Mesothelioma cancer research continues examining emerging treatment options through clinical trials. Emerging methods include gene therapy, photodynamic therapy and TTFields. Patients may have access to these treatments in clinical trials.
Find Specialized Mesothelioma Treatment
For patients with mesothelioma, receiving specialized care is important. Many doctors may not have experience in treating this rare cancer. However, there are many qualified mesothelioma specialists throughout the United States.
These doctors can develop personalized cancer care plans for patients. They stay more up to date than general oncologists on the latest mesothelioma research and treatments. Mesothelioma specialists can help patients better understand and navigate their diagnosis.
Top Mesothelioma Doctors
Mesothelioma specialist is a broad title that may include different types of doctors. These include palliative care specialists, radiation oncologists, medical oncologists and thoracic surgeons. Some specialists are also mesothelioma experts with prominent careers in this field.
Raphael Bueno, M.D.
Raja M. Flores, M.D.
James Pingpank, M.D.
Anne S. Tsao, M.D.
Patients may have a mesothelioma doctor near them. Finding the right specialist is an important step in the treatment process.
Top Mesothelioma Treatment Centers
There are cancer centers across the country with the ability to treat mesothelioma. Many mesothelioma doctors work at these mesothelioma cancer centers. Many of these centers have dedicated mesothelioma teams and may run clinical trials.
Brigham and Women’s Hospital
The University of Chicago Medicine Comprehensive Cancer Center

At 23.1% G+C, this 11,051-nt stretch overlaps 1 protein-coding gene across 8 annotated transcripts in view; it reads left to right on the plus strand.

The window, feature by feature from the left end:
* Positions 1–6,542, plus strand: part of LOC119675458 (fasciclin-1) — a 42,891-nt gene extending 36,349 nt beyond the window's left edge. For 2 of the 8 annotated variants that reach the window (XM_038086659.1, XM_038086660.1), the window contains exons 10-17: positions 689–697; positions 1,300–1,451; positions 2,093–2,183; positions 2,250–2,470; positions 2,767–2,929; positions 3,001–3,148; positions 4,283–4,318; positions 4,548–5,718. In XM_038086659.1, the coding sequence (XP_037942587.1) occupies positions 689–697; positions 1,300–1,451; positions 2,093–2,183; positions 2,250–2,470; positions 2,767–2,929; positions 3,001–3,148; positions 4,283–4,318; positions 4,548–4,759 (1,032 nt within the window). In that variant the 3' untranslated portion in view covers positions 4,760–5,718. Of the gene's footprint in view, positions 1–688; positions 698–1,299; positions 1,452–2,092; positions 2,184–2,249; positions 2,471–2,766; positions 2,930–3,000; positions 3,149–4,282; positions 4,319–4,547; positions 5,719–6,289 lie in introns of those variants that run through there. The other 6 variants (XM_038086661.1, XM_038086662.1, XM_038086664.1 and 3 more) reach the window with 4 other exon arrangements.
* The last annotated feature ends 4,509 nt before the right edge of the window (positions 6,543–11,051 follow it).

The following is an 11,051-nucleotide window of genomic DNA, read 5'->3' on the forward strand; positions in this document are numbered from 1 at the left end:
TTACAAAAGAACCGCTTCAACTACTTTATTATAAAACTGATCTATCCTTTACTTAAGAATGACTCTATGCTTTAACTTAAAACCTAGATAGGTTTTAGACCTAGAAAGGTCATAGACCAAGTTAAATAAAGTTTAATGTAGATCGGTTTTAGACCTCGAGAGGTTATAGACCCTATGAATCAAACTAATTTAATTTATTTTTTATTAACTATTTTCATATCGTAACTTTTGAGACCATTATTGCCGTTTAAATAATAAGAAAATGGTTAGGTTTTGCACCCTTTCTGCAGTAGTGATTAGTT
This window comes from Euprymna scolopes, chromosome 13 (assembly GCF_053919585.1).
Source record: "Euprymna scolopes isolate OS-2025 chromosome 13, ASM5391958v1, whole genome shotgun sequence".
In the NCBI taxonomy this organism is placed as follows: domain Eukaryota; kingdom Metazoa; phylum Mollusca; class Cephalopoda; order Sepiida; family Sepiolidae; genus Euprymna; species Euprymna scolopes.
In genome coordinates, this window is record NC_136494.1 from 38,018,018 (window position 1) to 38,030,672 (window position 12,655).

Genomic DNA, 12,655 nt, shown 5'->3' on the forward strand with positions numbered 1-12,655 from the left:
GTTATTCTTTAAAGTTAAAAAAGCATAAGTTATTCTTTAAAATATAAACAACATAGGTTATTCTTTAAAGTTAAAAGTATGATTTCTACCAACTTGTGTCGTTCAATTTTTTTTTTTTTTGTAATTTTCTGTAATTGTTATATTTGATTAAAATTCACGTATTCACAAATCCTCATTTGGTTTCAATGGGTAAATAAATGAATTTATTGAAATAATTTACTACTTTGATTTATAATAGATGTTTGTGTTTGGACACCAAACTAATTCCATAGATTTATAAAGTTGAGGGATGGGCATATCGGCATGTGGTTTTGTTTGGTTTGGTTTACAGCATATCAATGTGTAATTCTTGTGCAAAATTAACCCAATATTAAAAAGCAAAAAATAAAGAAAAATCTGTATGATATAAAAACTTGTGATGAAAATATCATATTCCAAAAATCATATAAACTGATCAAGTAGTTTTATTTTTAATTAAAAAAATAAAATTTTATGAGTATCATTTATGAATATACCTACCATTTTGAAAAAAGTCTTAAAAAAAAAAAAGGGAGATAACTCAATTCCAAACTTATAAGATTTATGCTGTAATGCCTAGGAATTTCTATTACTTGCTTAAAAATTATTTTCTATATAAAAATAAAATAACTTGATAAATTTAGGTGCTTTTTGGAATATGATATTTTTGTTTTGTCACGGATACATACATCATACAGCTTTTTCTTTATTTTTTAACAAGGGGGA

Lung Institute at Baylor College of Medicine
University of California Los Angeles (UCLA) Medical Center
Find doctors and cancer centers specializing in mesothelioma treatment near you by selecting your state below.
Mesothelioma Support and Resources
Patients, survivors and their loved ones can find support through the mesothelioma community. For example, support groups can connect people with others who understand this disease. There are many other ways to get involved in the community or to show support.
Below are ways to connect with others about a mesothelioma diagnosis, treatment and survivorship.
10. Common Questions
Common Questions About Mesothelioma
- Is mesothelioma treatable?
Mesothelioma is a treatable cancer. Though there is no cure for mesothelioma, several therapies can extend life expectancy. Depending on each case, treatment may also help improve aspects like comfort or survival. Treatment plans may include chemotherapy, immunotherapy, surgery and radiation therapy.
- What are the most common symptoms of mesothelioma?
Common mesothelioma symptoms include cough, fluid buildup, shortness of breath and abdominal or chest pain. Patients may exhibit any number of all possible mesothelioma symptoms. Symptoms can vary based on the type of mesothelioma, too. Patients often mistake these symptoms for mild conditions and wait to seek medical care. Individuals who have previously been exposed to asbestos and now exhibit these symptoms should see a doctor.
- What is the main cause of mesothelioma?
Asbestos exposure is the only known cause of malignant mesothelioma. Asbestos is a mineral that many industries once used in their products and materials. Since the 1980s, regulations have significantly decreased asbestos use, but mesothelioma cases continue occurring. Mesothelioma can take decades to develop after someone inhales or ingests asbestos fibers.
- Is mesothelioma a form of cancer?
Malignant mesothelioma is a rare and aggressive cancer. Pleural mesothelioma develops in the lining around the lungs but is not a form of lung cancer. Mesothelioma can also develop in the lining of the abdomen, in which case it is called peritoneal mesothelioma.
- What type of cancer is mesothelioma?
Mesothelioma is a specific, rare type of cancer that affects the mesothelium (thin lining surrounding certain tissues and organs). These organs include the lungs, abdomen and heart.
- What is the life expectancy of someone with mesothelioma?
With treatment, the average life expectancy after a mesothelioma diagnosis is 18 to 31 months. But some patients have outlived their life expectancy by more than a decade. Combination treatments with surgery and chemotherapy seem to be the most effective for improving survival. Mesothelioma specialists can help patients understand which options may be right for them.